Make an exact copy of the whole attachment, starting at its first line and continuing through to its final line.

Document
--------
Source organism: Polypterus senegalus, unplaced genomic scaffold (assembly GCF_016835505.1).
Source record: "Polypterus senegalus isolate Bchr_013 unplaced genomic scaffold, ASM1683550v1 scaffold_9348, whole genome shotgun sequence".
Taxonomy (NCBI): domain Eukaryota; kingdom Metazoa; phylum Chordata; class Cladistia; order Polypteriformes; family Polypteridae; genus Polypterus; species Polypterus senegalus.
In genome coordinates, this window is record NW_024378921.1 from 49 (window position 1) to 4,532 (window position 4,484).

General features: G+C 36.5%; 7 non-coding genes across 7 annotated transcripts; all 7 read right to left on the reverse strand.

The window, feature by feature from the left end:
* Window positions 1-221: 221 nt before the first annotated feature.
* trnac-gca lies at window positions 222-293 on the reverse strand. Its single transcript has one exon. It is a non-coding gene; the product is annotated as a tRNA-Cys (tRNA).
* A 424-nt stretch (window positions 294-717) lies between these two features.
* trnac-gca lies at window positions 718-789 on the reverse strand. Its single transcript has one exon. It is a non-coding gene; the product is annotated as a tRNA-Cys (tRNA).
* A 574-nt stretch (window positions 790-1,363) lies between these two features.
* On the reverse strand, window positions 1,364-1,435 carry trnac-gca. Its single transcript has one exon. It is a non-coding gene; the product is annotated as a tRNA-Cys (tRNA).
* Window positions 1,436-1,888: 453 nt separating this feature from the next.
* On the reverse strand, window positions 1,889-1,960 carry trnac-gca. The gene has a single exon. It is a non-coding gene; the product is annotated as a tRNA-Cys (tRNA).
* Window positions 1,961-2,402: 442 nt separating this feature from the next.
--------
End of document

Source organism: Polypterus senegalus, unplaced genomic scaffold (assembly GCF_016835505.1).
Source record: "Polypterus senegalus isolate Bchr_013 unplaced genomic scaffold, ASM1683550v1 scaffold_9348, whole genome shotgun sequence".
Taxonomy (NCBI): domain Eukaryota; kingdom Metazoa; phylum Chordata; class Cladistia; order Polypteriformes; family Polypteridae; genus Polypterus; species Polypterus senegalus.
In genome coordinates, this window is record NW_024378921.1 from 49 (window position 1) to 4,532 (window position 4,484).

General features: G+C 36.5%; 7 non-coding genes across 7 annotated transcripts; all 7 read right to left on the reverse strand.

The window, feature by feature from the left end:
* Window positions 1-221: 221 nt before the first annotated feature.
* trnac-gca lies at window positions 222-293 on the reverse strand. Its single transcript has one exon. It is a non-coding gene; the product is annotated as a tRNA-Cys (tRNA).
* A 424-nt stretch (window positions 294-717) lies between these two features.
* trnac-gca lies at window positions 718-789 on the reverse strand. Its single transcript has one exon. It is a non-coding gene; the product is annotated as a tRNA-Cys (tRNA).
* A 574-nt stretch (window positions 790-1,363) lies between these two features.
* On the reverse strand, window positions 1,364-1,435 carry trnac-gca. Its single transcript has one exon. It is a non-coding gene; the product is annotated as a tRNA-Cys (tRNA).
* Window positions 1,436-1,888: 453 nt separating this feature from the next.
* On the reverse strand, window positions 1,889-1,960 carry trnac-gca. The gene has a single exon. It is a non-coding gene; the product is annotated as a tRNA-Cys (tRNA).
* Window positions 1,961-2,402: 442 nt separating this feature from the next.